Sorcerer ★★★★

Spoilers in the last paragraph.

At its best, William Friedkin's Sorcerer is a masterpiece, a simple story about man and nature and man and man; about the ways in which men's lives are both simpler and more complicated than they understand.

When we meet each of the film's leads, their lives appear simple because they think they're in control, whether they're committing large or small acts of terror, or engaging in thievery, either by using guns or moving numbers on a computer screen. They are confident in their power, convinced that they're ahead of and above anyone who might try to stand in their way, sanguine in their belief in the rightness of their causes — at least for their own, selfish purposes.

For each man, the path to Porvenir begins when they're forced to realize they're not as powerful as they thought. One is arrested; another flees when the path he was sure he had cleared out of danger turn out not to exist at all; another traded his brash belief in himself for a dependency on the pity of others, and survived only because of their benevolence.

Much diminished, all of them arrive in Porvenir with nothing but their egos, the chips they carry on their shoulders, and their firm belief that they deserve more than that to which they have been reduced. In this town they are strangers, harassed and avoided in equal measure, suddenly finding their lives simple again — simple their infuriating smallness; simple in the absence of options. Simple in their achingly small scopes and sedentary nature.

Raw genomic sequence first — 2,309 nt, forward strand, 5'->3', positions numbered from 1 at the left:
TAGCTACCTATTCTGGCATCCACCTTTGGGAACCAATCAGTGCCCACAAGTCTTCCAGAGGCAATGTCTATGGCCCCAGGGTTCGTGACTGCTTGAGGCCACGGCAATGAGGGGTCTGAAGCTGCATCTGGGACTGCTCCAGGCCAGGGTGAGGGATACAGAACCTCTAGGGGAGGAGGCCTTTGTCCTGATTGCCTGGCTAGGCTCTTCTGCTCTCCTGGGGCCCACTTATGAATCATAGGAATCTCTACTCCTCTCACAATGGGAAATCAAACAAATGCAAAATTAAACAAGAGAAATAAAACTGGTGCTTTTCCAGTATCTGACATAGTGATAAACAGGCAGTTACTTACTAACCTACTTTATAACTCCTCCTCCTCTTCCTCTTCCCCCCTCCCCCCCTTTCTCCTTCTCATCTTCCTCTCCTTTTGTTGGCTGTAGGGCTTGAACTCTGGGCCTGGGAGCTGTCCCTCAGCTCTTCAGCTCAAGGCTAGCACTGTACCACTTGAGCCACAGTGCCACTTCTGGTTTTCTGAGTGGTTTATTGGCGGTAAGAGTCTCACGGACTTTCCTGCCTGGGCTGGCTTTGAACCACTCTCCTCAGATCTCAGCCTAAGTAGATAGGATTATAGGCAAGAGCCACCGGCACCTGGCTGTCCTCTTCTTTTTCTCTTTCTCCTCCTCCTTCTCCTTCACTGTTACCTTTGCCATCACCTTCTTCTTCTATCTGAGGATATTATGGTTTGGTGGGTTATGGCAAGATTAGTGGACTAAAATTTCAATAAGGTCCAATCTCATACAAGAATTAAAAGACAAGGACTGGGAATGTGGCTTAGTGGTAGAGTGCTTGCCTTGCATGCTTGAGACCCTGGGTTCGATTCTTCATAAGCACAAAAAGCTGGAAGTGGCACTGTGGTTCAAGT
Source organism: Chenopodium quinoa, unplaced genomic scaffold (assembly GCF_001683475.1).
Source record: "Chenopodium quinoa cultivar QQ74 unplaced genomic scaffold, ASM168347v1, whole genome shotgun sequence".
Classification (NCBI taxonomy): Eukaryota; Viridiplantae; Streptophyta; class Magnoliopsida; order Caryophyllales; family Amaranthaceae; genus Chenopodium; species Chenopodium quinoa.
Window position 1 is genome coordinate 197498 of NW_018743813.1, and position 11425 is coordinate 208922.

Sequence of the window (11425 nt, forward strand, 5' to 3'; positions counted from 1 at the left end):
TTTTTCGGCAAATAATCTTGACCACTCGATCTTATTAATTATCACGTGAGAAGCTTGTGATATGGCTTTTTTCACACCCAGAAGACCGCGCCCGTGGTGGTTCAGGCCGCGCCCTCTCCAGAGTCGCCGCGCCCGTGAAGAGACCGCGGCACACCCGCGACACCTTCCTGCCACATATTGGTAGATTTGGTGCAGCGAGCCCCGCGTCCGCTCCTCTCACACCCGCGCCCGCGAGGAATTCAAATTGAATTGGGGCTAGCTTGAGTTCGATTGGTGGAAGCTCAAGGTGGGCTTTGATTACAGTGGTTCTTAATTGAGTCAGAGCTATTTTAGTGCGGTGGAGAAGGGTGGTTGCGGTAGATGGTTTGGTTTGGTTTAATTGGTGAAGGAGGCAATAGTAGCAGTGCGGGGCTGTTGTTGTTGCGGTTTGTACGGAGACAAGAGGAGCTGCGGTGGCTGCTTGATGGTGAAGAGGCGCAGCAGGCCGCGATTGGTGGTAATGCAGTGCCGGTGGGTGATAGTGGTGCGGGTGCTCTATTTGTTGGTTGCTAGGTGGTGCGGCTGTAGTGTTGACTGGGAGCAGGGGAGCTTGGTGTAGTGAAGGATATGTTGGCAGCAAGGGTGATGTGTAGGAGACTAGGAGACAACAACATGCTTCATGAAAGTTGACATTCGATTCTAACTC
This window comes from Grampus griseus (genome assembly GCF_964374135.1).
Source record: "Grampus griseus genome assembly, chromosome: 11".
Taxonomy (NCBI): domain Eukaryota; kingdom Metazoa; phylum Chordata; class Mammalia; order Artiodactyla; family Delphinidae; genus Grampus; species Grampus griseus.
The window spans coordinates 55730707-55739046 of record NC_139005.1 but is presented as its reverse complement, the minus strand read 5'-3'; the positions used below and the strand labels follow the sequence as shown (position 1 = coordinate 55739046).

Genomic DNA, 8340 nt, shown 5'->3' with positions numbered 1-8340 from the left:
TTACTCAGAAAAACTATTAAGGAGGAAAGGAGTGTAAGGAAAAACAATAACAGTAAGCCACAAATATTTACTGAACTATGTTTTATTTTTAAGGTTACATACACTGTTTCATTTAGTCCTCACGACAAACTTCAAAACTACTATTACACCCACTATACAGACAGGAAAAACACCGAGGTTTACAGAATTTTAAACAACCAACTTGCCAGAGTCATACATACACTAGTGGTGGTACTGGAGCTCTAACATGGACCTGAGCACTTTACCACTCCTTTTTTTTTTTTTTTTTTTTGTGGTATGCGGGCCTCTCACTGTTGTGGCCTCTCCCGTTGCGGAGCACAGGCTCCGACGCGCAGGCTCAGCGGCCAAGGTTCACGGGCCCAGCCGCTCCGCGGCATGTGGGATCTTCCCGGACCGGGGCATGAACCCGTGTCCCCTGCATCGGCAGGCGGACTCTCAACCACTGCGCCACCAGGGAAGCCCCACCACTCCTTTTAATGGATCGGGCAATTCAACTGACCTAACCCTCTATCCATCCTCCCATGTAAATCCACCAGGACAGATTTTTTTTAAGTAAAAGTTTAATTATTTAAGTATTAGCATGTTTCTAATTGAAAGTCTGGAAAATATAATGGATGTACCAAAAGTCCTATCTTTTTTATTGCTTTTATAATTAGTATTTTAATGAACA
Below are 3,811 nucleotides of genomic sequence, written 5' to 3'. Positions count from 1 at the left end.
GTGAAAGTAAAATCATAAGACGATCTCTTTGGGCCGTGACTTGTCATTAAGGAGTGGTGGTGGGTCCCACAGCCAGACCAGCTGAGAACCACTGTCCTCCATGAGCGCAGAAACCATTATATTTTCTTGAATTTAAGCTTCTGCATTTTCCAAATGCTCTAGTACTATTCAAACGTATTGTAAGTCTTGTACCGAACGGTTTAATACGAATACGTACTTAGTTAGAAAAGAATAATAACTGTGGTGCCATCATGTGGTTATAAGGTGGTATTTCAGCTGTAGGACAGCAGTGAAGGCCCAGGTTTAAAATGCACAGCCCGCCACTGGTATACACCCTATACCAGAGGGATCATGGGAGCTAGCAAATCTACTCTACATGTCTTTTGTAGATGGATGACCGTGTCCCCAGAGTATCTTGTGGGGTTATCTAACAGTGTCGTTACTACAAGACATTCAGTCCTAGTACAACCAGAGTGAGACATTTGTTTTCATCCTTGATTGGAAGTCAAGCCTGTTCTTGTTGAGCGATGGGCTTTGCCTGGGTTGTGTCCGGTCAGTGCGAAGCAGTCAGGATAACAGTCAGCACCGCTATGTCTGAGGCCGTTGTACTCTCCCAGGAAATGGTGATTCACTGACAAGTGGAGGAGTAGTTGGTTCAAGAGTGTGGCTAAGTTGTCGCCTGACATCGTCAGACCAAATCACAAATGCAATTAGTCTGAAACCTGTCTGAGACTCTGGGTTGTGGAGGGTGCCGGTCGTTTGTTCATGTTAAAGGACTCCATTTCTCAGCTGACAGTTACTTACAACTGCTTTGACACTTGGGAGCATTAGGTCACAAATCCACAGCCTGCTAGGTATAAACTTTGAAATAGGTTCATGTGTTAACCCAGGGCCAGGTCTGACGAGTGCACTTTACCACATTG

The tininess of their lives and relevance is constantly emphasized by the world by which they are surrounded. The breathing, seething jungles out of which Porvenir has been carved, and the industrial, capitalist machinery that is sucking the past out of the earth in the form of fuel. One natural, the other man made, both dwarf our quartet in their vast scope and incomprehensible power. Both kill without a second thought and crucially, without punishment — men may kill (indeed, the group we follow does so with apparent ease) but, swift or not, for them, consequences must be paid.

When the four strangers climb into the cabs of their trucks, they feel their control returning. In particular, Dominguez shifts immediately back to his former self — turns back into Scanlon — by loudly and firmly asserting authority over the cab and the man in it. We can almost see his body shift; watch his skin rearrange itself over the once familiar hard, rough frame that it had almost forgotten.

Of course, Dominguez's (Scanlon's) control is, again, imagined, though the world allows him to believe he's regained his rightful status up until the very end — up until the past over which he thought he had triumphed arrives with a demand that he pay the long-forgotten consequences of his actions. And, with his past comes a final, brutal reminder of his own irrelevance. The people in this place he hates and wants nothing more than to escape might remember him — the stranger who put out the fire — but his name is lost, and the criminal legend he once imagined he would become is dead on the floor of a dirty bar in a nameless town.

(FWIW, I think the first 60 — and the last seven — minutes of this movie are virtually flawless. For me, it's when things get overly complicated during the drive that it suffers, and lurches toward the ordinary.)

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